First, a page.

This coming Sunday we will begin a new sermon series looking at the book of Colossians titled “The Center of All Things.” The Apostle Paul wrote this letter to a new, seemingly small church in the city of Colossae. Colossae was part of the kingdom of Pergamum within Phrygia. It was located on the Lycus river approximately 100 miles from Ephesus and 10 miles from Laodicea. The largely unexcavated city ruins are found in modern-day Turkey. At one time, it was a large commercial center, but at the time of Paul’s writing, it had declined significantly.
Paul’s letter to the Colossians is considered one of the prison epistles, but scholars differ on exactly when the book was written and from which of Paul’s imprisonments the letter was written. The letter is relatively short, divided into 4 chapters. With the help of some other great guest speakers, we will unpack these four chapters between now and the beginning of August when Pastor Stacey returns from his sabbatical.
What is most interesting to me is that Paul is writing to a church full of people he has never met personally. He did not start the church in Colossae. Paul indicates that Epaphras initially started the church. Epaphras more than likely came to faith in Ephesus (Acts 19) and took the gospel back to his home in the Lycus River valley and started at least three churches in Hierapolis, Laodicea, and Colossae. Epaphras later visited Paul and had updated him on how well the church was doing and clued him into some of the cultural pressures the church was experiencing including the influences of the mystical polytheistic Greek culture on one hand, and the pressures of the Jewish laws of the Torah on the other.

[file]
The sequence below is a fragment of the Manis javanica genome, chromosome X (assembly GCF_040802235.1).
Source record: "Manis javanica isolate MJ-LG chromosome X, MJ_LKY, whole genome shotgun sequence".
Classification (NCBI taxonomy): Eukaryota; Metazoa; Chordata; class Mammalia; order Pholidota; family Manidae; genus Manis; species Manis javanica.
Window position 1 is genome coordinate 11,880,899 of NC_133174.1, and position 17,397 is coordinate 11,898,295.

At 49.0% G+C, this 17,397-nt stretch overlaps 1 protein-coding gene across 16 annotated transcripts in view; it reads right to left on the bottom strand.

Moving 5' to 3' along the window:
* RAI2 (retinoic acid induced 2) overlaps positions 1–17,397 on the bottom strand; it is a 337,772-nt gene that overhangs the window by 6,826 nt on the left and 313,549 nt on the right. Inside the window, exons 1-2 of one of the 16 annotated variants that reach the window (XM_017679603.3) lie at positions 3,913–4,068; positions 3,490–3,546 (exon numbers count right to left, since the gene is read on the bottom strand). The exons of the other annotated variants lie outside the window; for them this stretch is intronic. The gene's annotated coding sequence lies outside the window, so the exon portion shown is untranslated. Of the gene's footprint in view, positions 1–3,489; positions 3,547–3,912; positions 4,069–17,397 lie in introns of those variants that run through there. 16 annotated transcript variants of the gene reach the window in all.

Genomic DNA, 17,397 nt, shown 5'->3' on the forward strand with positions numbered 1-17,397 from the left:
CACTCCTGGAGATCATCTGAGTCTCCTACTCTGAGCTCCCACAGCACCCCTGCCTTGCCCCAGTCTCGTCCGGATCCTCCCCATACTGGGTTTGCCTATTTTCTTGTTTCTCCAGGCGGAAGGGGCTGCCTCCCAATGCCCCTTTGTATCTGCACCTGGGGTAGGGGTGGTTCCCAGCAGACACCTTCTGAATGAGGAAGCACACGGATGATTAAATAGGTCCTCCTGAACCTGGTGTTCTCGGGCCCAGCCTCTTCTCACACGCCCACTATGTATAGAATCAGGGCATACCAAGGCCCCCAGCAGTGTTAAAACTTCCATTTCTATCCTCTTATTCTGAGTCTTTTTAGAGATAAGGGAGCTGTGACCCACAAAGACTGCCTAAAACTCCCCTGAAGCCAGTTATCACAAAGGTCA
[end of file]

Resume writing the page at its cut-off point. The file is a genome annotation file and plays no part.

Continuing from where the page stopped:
Paul’s letter has much to say to us today. In this letter, we will explore one of my favorite passages in Paul’s letters which many call the Messiah Poem found in verses 15-20 of the first chapter, which references Jesus’ preeminence over all creation, earthly powers and rulers, and cosmic powers. We will be reminded of our identity in Christ and our sharing in his death, resurrection, and fullness of new life. We will explore Paul’s reshaping of Roman household codes regarding wives, children, and slaves around Jesus who rather rules with love. We will once again be challenged to grow into spiritual maturity putting off sinful practices and putting on the virtues of Christ. Paul reminds us that through the power of Jesus’ resurrection, we now can join into a new humanity as our lives have been joined into Jesus’ risen life. Therefore, we should set our minds on things above and live in this present age as the kind of humans we will become.
Lastly, the letter ends with a bit of a punch that is the dramatic setup of the book of Philemon as Tychicus is to deliver and read this letter along with Onesimus, a former slave who had escaped from his former master, Philemon, who resided in Colossae. This is the same Onesimus who is the subject of Paul’s letter to Philemon. His crime is worthy of imprisonment in that culture, but at the end of this letter, Paul asks the whole church in Colossae to treat Onesimus as a faithful and beloved brother in the Lord as he accompanies the delivery of this letter to the church. Who needs Netflix for dramatic encounters; we have them in the pages of scripture in the new testament church. I look forward to our journey together through the book of Colossians!